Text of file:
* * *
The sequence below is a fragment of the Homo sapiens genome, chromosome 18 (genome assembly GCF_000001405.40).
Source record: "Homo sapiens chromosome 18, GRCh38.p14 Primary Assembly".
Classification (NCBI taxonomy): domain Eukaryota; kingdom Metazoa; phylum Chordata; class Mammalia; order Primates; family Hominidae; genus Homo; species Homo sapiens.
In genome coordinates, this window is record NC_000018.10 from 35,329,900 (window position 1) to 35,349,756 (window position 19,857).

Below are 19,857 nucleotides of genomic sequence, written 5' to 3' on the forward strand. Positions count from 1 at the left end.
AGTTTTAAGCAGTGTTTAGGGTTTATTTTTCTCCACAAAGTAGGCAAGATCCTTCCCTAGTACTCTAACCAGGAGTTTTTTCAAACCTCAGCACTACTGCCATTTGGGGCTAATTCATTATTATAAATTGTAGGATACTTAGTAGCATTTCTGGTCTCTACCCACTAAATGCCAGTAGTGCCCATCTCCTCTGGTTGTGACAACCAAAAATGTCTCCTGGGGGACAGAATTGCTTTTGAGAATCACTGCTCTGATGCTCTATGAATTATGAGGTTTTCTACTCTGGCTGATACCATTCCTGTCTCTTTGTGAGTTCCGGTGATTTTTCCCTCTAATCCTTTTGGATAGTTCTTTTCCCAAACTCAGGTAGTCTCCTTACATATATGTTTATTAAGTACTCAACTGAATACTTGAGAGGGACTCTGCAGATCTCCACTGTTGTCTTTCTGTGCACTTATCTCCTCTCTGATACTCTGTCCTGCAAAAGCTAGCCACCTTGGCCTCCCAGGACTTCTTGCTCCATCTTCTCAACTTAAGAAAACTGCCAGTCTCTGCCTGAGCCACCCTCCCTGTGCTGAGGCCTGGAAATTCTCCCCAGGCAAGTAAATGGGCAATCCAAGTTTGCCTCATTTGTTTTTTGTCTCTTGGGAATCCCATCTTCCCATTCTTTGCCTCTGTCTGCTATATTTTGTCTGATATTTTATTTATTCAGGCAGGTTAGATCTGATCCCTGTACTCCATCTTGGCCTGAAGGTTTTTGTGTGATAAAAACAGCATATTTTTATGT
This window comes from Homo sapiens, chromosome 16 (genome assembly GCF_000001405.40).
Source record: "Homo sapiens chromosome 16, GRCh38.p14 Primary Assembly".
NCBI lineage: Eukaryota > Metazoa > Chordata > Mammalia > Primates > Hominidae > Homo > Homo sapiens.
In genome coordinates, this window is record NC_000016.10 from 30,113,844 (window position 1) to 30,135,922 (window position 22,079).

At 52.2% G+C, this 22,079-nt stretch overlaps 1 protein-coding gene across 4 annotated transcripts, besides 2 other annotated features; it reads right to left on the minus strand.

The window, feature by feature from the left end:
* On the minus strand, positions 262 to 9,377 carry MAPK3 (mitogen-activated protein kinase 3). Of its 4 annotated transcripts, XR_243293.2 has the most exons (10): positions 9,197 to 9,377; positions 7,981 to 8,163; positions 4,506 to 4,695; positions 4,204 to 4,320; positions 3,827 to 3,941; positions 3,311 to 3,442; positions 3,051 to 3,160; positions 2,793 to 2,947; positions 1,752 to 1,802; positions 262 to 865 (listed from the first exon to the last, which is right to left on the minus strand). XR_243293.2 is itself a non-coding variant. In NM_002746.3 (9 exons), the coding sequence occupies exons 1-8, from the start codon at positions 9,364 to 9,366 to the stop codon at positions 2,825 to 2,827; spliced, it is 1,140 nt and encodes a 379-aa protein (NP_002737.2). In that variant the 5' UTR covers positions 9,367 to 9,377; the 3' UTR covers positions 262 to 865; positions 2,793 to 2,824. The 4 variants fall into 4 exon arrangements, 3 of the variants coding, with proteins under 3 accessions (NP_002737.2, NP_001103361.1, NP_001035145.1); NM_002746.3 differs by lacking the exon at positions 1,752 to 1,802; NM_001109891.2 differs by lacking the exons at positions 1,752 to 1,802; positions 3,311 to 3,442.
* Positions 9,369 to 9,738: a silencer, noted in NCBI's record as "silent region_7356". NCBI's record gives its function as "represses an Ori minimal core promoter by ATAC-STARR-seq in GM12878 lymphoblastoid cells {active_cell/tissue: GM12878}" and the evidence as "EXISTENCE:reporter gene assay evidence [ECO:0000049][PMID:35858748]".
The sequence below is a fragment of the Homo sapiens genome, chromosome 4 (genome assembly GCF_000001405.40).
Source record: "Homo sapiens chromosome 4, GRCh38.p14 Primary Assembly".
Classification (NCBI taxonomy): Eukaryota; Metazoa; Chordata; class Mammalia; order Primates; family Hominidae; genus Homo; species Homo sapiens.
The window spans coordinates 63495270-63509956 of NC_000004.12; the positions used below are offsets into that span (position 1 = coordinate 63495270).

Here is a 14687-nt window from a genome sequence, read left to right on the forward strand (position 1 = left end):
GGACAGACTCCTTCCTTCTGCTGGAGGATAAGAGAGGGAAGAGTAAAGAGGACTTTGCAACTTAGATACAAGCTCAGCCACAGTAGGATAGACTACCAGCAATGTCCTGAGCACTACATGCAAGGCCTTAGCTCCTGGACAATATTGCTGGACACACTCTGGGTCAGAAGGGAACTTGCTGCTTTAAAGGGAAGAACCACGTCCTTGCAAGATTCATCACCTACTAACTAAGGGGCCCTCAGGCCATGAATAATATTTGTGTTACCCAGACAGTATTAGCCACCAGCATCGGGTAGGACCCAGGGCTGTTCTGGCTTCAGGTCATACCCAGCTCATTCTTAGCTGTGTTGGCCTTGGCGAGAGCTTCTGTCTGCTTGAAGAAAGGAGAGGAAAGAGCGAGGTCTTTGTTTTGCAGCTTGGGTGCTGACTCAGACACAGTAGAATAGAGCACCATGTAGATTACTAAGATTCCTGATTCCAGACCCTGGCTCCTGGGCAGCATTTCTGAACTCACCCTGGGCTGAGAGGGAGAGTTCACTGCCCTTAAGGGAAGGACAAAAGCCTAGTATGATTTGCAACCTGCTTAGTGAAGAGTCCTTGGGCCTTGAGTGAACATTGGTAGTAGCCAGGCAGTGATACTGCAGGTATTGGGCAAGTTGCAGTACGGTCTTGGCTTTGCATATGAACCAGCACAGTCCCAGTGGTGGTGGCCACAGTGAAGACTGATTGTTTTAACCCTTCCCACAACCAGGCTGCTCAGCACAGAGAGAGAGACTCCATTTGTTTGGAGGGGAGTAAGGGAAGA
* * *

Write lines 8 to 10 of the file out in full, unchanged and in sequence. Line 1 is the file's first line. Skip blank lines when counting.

Source record: "Homo sapiens chromosome 16, GRCh38.p14 Primary Assembly".
NCBI lineage: Eukaryota > Metazoa > Chordata > Mammalia > Primates > Hominidae > Homo > Homo sapiens.
In genome coordinates, this window is record NC_000016.10 from 30,113,844 (window position 1) to 30,135,922 (window position 22,079).